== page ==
Quantum Critical Matter and Phase Transitions in Rare-Earths and Actinides

Today I finished a review paper, together with John Mydosh from Leiden University, about quantum criticality in heavy fermion materials. It will be published (after editing and such) in the Handbook of Chemistry and Physics of Rare Earths and Actinides. Unfortunately, the Elsevier policies do not allow me to put it on arXiv, only on my personal webpage.

Download here our raw manuscript of the review paper ‘Quantum Critical Matter and Phase Transitions in Rare-Earths and Actinides’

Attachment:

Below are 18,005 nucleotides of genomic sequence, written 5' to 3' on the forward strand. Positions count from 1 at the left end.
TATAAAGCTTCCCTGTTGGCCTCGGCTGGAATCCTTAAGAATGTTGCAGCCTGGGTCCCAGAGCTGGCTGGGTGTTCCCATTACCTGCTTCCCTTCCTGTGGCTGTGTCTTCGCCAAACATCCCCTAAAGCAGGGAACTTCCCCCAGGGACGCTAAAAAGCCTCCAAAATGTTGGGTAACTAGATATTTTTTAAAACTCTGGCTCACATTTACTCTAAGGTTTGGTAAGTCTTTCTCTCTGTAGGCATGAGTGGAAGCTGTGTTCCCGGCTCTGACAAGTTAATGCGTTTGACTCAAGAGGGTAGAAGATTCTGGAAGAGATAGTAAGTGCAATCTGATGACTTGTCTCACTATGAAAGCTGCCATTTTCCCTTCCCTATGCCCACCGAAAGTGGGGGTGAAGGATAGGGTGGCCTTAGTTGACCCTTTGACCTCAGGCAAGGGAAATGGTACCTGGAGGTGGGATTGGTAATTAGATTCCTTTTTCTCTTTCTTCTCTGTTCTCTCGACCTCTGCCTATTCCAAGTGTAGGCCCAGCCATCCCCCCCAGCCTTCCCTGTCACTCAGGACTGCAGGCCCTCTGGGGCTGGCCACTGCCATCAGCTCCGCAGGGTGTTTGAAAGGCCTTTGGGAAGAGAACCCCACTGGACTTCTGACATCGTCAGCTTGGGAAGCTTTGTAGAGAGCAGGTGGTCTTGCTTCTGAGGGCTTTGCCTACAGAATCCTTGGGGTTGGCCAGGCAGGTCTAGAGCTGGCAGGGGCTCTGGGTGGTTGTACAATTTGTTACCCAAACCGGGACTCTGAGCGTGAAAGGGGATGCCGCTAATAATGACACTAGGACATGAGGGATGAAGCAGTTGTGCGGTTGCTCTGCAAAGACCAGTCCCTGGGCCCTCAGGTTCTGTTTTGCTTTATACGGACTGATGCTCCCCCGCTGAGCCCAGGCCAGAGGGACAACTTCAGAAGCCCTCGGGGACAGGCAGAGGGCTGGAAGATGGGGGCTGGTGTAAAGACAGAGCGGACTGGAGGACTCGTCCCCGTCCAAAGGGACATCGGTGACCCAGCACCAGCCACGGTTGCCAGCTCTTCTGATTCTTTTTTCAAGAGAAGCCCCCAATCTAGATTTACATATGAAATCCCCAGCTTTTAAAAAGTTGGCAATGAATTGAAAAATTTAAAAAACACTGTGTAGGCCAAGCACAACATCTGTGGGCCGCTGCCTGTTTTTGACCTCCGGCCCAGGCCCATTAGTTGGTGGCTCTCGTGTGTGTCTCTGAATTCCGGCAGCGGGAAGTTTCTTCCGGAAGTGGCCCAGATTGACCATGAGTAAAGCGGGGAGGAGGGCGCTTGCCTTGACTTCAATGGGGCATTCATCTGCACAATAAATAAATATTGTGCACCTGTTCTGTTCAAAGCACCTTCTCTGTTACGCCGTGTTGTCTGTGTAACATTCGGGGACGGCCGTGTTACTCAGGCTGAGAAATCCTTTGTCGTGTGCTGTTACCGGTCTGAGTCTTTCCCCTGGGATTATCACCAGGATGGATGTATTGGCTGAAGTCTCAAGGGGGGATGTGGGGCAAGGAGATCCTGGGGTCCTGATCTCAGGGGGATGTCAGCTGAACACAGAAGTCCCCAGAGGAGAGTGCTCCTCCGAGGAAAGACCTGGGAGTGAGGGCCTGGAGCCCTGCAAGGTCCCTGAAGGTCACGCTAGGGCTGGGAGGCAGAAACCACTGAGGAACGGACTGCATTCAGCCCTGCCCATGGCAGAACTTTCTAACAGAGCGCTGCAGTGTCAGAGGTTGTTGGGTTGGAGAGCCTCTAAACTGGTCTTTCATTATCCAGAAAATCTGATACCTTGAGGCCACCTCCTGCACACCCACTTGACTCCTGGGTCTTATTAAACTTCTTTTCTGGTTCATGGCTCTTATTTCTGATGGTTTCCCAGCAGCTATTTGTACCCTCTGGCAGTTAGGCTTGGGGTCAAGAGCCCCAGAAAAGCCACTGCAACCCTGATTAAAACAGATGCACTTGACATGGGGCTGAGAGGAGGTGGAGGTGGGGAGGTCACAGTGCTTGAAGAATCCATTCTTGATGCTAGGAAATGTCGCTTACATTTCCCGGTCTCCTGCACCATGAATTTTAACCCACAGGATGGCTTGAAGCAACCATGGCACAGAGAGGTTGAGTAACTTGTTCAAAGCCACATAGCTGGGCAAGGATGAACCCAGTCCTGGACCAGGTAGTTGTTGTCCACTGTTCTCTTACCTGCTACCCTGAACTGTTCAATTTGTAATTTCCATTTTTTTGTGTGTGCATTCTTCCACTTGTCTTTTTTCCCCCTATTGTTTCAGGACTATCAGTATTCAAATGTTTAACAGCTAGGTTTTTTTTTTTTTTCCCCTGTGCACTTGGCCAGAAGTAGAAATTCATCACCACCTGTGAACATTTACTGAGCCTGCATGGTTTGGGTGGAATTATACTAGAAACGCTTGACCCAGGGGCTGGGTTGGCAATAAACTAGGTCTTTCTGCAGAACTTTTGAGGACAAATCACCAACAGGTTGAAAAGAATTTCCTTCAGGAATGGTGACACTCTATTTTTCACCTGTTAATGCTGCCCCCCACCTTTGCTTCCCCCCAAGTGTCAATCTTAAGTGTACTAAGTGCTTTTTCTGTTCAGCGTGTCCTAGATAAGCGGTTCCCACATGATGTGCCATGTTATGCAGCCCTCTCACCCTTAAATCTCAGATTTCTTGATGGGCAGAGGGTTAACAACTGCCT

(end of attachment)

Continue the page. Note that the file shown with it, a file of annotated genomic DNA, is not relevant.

Abstract: In this Chapter we discuss quantum critically, the notion that properties of a material are governed by the existence of a phase transition at zero temperature. The point where a second-order (continuous) phase transition takes places is known as a quantum critical point (QCP). Materials that exhibit a quantum critical points can be tuned through their quantum phase transition by, for example, pressure, chemical doping or disorder, frustration, and magnetic field. The study of quantum phase transitions (QPT) was initially theoretically driven, showing that high- temperature properties of a material with a QPT are directly influenced by the properties of the QCP itself. We start this Chapter by discussing the predictions of quantum critical and Hertz- Millis theory. Experimentally, we will mainly limit ourselves to f-electron based materials: the rare-earths Li(Ho,Y)F4, Ce(Cu,Au)6, YbRh2Si2, the Cerium series Ce(Co, Rh; Ir)In5 and one actinide based material, URu2Si2. These ‘heavy fermion’ metals (4f or 5f) represent prototype materials of quantum critical matter, and we will critically review their experimental signatures and their evolving theoretical descriptions. We conclude with other manifestations of quantum phase transitions beyond the rare-earths and actinides.

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